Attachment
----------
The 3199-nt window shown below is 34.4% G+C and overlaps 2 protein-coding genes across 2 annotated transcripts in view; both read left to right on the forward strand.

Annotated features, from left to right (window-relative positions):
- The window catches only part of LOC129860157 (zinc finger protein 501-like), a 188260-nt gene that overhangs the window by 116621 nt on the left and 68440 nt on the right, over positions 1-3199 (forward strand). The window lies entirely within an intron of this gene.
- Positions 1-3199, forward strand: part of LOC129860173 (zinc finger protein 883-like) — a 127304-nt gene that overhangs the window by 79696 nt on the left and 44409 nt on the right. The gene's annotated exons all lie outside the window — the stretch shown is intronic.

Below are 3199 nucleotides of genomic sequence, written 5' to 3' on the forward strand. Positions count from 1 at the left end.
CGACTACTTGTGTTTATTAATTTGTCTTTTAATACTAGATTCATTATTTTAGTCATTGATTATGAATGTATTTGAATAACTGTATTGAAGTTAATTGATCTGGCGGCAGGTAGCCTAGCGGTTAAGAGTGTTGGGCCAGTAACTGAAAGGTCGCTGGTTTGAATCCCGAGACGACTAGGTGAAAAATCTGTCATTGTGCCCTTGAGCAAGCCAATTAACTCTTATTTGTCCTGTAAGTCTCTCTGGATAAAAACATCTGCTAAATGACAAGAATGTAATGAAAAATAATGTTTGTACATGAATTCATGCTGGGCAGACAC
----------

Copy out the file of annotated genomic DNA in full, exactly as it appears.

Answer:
The 3199-nt window shown below is 34.4% G+C and overlaps 2 protein-coding genes across 2 annotated transcripts in view; both read left to right on the forward strand.

Annotated features, from left to right (window-relative positions):
- The window catches only part of LOC129860157 (zinc finger protein 501-like), a 188260-nt gene that overhangs the window by 116621 nt on the left and 68440 nt on the right, over positions 1-3199 (forward strand). The window lies entirely within an intron of this gene.
- Positions 1-3199, forward strand: part of LOC129860173 (zinc finger protein 883-like) — a 127304-nt gene that overhangs the window by 79696 nt on the left and 44409 nt on the right. The gene's annotated exons all lie outside the window — the stretch shown is intronic.

Below are 3199 nucleotides of genomic sequence, written 5' to 3' on the forward strand. Positions count from 1 at the left end.
CGACTACTTGTGTTTATTAATTTGTCTTTTAATACTAGATTCATTATTTTAGTCATTGATTATGAATGTATTTGAATAACTGTATTGAAGTTAATTGATCTGGCGGCAGGTAGCCTAGCGGTTAAGAGTGTTGGGCCAGTAACTGAAAGGTCGCTGGTTTGAATCCCGAGACGACTAGGTGAAAAATCTGTCATTGTGCCCTTGAGCAAGCCAATTAACTCTTATTTGTCCTGTAAGTCTCTCTGGATAAAAACATCTGCTAAATGACAAGAATGTAATGAAAAATAATGTTTGTACATGAATTCATGCTGGGCAGACAC